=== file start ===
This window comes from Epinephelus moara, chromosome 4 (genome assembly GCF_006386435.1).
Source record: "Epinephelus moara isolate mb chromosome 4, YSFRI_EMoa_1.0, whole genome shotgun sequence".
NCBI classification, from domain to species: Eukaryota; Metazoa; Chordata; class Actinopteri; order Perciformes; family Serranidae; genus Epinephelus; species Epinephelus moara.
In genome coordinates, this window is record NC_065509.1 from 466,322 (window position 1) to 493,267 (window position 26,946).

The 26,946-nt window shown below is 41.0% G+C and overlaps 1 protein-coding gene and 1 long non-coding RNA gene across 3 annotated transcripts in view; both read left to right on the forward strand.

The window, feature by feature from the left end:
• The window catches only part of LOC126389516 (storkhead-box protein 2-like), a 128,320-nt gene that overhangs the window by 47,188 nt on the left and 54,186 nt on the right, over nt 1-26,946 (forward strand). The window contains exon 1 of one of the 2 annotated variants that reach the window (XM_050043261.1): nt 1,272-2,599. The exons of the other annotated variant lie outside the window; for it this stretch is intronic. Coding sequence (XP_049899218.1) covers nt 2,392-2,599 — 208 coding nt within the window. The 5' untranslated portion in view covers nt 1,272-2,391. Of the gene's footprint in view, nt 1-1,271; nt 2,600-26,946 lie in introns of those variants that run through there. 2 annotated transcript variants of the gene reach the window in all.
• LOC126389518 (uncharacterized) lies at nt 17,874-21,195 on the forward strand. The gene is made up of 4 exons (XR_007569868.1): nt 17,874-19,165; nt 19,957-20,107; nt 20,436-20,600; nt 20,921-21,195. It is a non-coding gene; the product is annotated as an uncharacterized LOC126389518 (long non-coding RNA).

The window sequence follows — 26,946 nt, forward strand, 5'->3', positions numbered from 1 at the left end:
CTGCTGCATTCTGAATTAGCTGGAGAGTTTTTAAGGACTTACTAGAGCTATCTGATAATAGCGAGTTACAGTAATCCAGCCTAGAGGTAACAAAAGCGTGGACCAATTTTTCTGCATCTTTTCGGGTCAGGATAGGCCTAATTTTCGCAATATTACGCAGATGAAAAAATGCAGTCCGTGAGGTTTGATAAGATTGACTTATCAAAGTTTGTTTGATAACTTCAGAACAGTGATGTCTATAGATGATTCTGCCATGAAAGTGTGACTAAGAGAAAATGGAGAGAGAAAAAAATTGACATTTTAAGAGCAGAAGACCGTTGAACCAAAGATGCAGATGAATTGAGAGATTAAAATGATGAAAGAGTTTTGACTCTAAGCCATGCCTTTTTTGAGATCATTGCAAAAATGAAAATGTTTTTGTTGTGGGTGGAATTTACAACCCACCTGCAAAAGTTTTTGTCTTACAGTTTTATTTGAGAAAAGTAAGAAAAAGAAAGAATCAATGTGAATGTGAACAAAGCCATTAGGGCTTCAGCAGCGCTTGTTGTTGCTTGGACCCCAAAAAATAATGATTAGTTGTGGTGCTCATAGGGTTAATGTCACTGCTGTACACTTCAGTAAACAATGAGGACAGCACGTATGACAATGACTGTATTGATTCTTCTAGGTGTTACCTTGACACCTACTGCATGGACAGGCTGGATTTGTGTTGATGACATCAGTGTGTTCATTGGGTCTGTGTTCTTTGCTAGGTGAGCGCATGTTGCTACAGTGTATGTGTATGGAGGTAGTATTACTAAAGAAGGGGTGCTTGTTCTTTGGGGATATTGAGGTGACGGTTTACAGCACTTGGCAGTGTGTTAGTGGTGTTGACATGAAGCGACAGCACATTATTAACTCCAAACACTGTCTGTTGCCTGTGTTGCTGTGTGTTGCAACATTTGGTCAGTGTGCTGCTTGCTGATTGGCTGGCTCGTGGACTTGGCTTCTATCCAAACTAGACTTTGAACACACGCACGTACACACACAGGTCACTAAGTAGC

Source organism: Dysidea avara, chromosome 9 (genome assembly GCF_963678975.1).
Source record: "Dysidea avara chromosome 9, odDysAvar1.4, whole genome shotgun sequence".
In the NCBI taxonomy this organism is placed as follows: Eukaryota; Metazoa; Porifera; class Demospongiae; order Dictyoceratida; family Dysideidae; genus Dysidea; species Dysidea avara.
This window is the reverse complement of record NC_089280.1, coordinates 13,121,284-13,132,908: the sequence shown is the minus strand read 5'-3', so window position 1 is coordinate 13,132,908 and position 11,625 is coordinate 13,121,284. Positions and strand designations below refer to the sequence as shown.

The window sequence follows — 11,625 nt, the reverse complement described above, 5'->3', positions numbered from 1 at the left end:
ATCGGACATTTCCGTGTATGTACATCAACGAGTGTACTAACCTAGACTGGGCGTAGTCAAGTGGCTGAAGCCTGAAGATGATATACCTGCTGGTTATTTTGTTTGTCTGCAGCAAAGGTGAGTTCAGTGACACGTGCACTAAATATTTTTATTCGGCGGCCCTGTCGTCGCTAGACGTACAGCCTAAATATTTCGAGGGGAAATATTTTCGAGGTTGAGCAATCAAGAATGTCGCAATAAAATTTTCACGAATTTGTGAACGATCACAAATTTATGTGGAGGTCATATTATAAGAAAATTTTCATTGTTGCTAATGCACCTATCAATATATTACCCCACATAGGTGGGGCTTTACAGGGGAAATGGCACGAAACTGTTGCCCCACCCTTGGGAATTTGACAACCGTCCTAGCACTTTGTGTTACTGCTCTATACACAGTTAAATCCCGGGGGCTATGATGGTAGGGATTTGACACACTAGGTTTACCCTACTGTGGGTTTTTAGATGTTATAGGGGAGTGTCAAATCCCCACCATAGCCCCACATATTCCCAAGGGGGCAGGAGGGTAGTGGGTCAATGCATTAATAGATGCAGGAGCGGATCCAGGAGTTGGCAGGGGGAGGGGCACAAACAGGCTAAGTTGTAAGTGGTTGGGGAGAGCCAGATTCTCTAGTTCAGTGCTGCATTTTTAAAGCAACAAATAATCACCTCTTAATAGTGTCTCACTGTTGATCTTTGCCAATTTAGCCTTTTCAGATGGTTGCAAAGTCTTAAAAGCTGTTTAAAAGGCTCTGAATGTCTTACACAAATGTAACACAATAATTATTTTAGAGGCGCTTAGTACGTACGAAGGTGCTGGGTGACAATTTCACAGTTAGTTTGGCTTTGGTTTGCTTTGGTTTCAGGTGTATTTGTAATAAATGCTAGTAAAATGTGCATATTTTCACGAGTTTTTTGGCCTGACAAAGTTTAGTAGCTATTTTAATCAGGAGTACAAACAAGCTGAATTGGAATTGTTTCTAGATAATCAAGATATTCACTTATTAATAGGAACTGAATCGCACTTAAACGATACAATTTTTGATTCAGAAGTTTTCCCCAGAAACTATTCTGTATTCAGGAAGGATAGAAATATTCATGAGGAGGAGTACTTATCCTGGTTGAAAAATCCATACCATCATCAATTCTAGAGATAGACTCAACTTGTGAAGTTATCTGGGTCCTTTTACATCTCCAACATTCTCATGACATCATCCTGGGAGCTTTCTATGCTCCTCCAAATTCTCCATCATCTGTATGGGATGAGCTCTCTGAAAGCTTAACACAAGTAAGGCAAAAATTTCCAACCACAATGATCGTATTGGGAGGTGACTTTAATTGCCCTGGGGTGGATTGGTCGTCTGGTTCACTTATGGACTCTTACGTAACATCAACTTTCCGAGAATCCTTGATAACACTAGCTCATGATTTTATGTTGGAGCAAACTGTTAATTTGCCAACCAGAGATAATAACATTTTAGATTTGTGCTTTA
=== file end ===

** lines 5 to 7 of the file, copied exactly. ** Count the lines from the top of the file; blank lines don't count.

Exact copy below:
The 26,946-nt window shown below is 41.0% G+C and overlaps 1 protein-coding gene and 1 long non-coding RNA gene across 3 annotated transcripts in view; both read left to right on the forward strand.

The window, feature by feature from the left end:
• The window catches only part of LOC126389516 (storkhead-box protein 2-like), a 128,320-nt gene that overhangs the window by 47,188 nt on the left and 54,186 nt on the right, over nt 1-26,946 (forward strand). The window contains exon 1 of one of the 2 annotated variants that reach the window (XM_050043261.1): nt 1,272-2,599. The exons of the other annotated variant lie outside the window; for it this stretch is intronic. Coding sequence (XP_049899218.1) covers nt 2,392-2,599 — 208 coding nt within the window. The 5' untranslated portion in view covers nt 1,272-2,391. Of the gene's footprint in view, nt 1-1,271; nt 2,600-26,946 lie in introns of those variants that run through there. 2 annotated transcript variants of the gene reach the window in all.